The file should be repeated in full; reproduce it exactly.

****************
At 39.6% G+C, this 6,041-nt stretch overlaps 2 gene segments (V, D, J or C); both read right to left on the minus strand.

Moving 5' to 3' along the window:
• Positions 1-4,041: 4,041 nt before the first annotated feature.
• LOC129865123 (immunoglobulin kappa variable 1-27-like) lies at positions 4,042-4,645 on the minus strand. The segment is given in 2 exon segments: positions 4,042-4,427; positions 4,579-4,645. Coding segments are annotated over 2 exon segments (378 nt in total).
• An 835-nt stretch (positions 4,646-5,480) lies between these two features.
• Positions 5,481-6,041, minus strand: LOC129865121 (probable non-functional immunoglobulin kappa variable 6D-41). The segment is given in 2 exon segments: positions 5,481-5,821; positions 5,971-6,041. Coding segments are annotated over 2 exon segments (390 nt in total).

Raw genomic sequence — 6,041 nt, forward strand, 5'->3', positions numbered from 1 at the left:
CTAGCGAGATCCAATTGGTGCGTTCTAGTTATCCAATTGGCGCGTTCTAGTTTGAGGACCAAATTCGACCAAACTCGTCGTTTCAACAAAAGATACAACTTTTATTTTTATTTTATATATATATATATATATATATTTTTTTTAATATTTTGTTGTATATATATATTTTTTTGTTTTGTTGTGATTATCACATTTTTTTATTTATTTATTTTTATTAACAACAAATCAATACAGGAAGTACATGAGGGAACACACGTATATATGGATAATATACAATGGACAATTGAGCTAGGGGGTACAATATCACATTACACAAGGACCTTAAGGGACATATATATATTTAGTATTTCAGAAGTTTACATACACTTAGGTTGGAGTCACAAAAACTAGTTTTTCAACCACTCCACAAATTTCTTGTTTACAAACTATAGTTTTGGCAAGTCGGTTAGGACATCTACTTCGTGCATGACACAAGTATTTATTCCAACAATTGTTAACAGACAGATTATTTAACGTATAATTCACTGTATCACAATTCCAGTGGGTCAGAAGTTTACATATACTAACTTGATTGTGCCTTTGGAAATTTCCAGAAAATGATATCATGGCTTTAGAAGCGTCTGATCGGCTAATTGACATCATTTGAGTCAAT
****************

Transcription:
At 39.6% G+C, this 6,041-nt stretch overlaps 2 gene segments (V, D, J or C); both read right to left on the minus strand.

Moving 5' to 3' along the window:
• Positions 1-4,041: 4,041 nt before the first annotated feature.
• LOC129865123 (immunoglobulin kappa variable 1-27-like) lies at positions 4,042-4,645 on the minus strand. The segment is given in 2 exon segments: positions 4,042-4,427; positions 4,579-4,645. Coding segments are annotated over 2 exon segments (378 nt in total).
• An 835-nt stretch (positions 4,646-5,480) lies between these two features.
• Positions 5,481-6,041, minus strand: LOC129865121 (probable non-functional immunoglobulin kappa variable 6D-41). The segment is given in 2 exon segments: positions 5,481-5,821; positions 5,971-6,041. Coding segments are annotated over 2 exon segments (390 nt in total).

Raw genomic sequence — 6,041 nt, forward strand, 5'->3', positions numbered from 1 at the left:
CTAGCGAGATCCAATTGGTGCGTTCTAGTTATCCAATTGGCGCGTTCTAGTTTGAGGACCAAATTCGACCAAACTCGTCGTTTCAACAAAAGATACAACTTTTATTTTTATTTTATATATATATATATATATATATTTTTTTTAATATTTTGTTGTATATATATATTTTTTTGTTTTGTTGTGATTATCACATTTTTTTATTTATTTATTTTTATTAACAACAAATCAATACAGGAAGTACATGAGGGAACACACGTATATATGGATAATATACAATGGACAATTGAGCTAGGGGGTACAATATCACATTACACAAGGACCTTAAGGGACATATATATATTTAGTATTTCAGAAGTTTACATACACTTAGGTTGGAGTCACAAAAACTAGTTTTTCAACCACTCCACAAATTTCTTGTTTACAAACTATAGTTTTGGCAAGTCGGTTAGGACATCTACTTCGTGCATGACACAAGTATTTATTCCAACAATTGTTAACAGACAGATTATTTAACGTATAATTCACTGTATCACAATTCCAGTGGGTCAGAAGTTTACATATACTAACTTGATTGTGCCTTTGGAAATTTCCAGAAAATGATATCATGGCTTTAGAAGCGTCTGATCGGCTAATTGACATCATTTGAGTCAAT